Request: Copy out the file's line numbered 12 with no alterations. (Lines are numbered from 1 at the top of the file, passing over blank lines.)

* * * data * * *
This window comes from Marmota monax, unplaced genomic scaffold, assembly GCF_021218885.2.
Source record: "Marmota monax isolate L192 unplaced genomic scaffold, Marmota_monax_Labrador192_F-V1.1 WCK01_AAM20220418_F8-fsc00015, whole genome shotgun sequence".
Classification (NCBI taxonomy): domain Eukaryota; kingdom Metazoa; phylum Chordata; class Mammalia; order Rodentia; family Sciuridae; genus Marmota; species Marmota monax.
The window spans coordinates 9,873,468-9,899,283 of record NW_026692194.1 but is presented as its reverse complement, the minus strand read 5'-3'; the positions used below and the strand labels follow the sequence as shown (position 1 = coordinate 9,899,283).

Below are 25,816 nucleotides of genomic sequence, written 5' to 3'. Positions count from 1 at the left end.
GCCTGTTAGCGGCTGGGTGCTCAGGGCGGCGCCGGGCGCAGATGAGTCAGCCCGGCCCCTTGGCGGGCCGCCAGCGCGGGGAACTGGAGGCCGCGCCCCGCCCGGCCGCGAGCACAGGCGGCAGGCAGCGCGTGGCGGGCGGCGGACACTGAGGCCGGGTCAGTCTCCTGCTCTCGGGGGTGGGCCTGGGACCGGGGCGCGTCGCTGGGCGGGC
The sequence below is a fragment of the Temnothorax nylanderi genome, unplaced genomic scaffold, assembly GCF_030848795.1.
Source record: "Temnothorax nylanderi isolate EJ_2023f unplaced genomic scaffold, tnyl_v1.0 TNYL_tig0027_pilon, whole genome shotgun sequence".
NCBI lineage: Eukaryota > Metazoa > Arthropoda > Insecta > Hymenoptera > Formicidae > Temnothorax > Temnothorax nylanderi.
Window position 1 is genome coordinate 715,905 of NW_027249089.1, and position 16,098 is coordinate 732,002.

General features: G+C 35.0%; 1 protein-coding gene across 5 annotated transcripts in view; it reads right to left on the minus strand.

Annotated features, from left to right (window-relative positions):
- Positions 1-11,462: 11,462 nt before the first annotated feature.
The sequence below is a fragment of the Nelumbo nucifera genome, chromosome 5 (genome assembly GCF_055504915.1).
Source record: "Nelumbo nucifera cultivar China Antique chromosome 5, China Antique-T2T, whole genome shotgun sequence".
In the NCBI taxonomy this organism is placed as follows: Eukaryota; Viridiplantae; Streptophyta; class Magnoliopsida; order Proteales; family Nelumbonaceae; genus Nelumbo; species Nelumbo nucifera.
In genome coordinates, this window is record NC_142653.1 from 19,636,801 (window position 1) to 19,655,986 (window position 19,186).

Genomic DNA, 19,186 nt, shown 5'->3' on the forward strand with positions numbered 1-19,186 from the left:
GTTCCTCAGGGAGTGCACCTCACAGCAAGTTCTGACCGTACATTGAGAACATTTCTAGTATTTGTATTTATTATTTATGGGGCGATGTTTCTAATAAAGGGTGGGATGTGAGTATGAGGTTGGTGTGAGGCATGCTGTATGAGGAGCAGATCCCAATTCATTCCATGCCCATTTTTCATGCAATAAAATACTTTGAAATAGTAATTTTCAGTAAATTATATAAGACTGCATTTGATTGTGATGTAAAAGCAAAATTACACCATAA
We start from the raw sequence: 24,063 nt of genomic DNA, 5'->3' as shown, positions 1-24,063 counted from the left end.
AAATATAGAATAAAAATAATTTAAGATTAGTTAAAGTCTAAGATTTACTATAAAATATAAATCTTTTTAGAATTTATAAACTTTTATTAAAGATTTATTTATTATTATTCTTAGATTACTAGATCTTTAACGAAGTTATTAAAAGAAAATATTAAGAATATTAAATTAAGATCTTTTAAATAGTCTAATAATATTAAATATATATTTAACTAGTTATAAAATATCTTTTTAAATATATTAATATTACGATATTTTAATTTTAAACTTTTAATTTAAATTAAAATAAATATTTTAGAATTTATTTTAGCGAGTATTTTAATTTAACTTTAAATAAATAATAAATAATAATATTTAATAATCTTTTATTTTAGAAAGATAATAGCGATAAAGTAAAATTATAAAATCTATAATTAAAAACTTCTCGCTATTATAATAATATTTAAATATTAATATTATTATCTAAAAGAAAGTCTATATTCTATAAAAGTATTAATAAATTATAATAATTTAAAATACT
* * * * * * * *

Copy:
Annotated features, from left to right (window-relative positions):